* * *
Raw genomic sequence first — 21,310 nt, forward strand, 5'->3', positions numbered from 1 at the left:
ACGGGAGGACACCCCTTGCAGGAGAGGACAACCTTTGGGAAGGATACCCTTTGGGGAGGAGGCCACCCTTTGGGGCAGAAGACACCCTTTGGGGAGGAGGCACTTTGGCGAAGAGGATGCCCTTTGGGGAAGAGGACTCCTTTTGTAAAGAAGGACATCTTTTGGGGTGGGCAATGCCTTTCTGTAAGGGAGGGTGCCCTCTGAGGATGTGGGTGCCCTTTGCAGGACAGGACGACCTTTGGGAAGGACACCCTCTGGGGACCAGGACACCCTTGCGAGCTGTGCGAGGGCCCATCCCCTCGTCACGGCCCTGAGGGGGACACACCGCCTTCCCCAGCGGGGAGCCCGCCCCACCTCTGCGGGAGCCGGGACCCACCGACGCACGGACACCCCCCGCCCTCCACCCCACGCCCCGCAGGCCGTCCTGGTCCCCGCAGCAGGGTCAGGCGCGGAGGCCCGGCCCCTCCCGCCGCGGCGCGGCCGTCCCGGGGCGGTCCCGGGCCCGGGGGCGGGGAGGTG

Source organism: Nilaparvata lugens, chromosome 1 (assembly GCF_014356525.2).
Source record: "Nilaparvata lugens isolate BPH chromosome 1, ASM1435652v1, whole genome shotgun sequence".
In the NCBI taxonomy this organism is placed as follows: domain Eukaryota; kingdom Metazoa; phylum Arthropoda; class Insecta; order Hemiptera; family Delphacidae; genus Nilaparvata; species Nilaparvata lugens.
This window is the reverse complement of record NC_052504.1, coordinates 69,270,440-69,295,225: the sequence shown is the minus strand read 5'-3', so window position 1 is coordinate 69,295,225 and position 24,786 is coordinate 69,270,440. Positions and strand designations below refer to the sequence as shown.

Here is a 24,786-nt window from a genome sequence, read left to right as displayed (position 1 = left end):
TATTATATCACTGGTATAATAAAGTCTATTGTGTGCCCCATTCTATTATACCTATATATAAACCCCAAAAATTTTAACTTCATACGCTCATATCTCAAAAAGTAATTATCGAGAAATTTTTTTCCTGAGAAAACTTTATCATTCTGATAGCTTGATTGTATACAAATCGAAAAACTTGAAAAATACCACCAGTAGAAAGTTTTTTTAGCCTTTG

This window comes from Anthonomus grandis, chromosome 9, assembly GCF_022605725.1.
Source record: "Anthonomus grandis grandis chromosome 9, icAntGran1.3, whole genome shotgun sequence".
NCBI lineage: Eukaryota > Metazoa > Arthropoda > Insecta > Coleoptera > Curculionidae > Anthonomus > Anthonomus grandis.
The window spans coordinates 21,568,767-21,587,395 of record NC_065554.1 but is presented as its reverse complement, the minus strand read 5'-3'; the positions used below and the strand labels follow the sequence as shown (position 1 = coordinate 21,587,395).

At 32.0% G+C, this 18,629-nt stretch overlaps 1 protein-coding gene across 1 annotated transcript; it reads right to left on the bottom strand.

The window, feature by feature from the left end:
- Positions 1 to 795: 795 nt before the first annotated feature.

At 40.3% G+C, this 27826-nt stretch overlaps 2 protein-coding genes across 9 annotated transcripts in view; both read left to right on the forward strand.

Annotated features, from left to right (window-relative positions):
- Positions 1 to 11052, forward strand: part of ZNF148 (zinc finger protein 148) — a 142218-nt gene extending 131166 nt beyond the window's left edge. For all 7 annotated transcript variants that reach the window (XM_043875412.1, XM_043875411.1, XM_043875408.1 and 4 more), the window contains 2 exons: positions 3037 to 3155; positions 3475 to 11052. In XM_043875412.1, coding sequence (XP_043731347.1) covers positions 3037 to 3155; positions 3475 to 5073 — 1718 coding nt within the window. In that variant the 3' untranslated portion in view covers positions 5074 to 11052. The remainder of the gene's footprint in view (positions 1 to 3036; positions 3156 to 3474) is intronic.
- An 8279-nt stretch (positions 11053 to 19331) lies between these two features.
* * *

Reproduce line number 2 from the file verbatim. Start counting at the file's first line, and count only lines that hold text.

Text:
ACGGGAGGACACCCCTTGCAGGAGAGGACAACCTTTGGGAAGGATACCCTTTGGGGAGGAGGCCACCCTTTGGGGCAGAAGACACCCTTTGGGGAGGAGGCACTTTGGCGAAGAGGATGCCCTTTGGGGAAGAGGACTCCTTTTGTAAAGAAGGACATCTTTTGGGGTGGGCAATGCCTTTCTGTAAGGGAGGGTGCCCTCTGAGGATGTGGGTGCCCTTTGCAGGACAGGACGACCTTTGGGAAGGACACCCTCTGGGGACCAGGACACCCTTGCGAGCTGTGCGAGGGCCCATCCCCTCGTCACGGCCCTGAGGGGGACACACCGCCTTCCCCAGCGGGGAGCCCGCCCCACCTCTGCGGGAGCCGGGACCCACCGACGCACGGACACCCCCCGCCCTCCACCCCACGCCCCGCAGGCCGTCCTGGTCCCCGCAGCAGGGTCAGGCGCGGAGGCCCGGCCCCTCCCGCCGCGGCGCGGCCGTCCCGGGGCGGTCCCGGGCCCGGGGGCGGGGAGGTG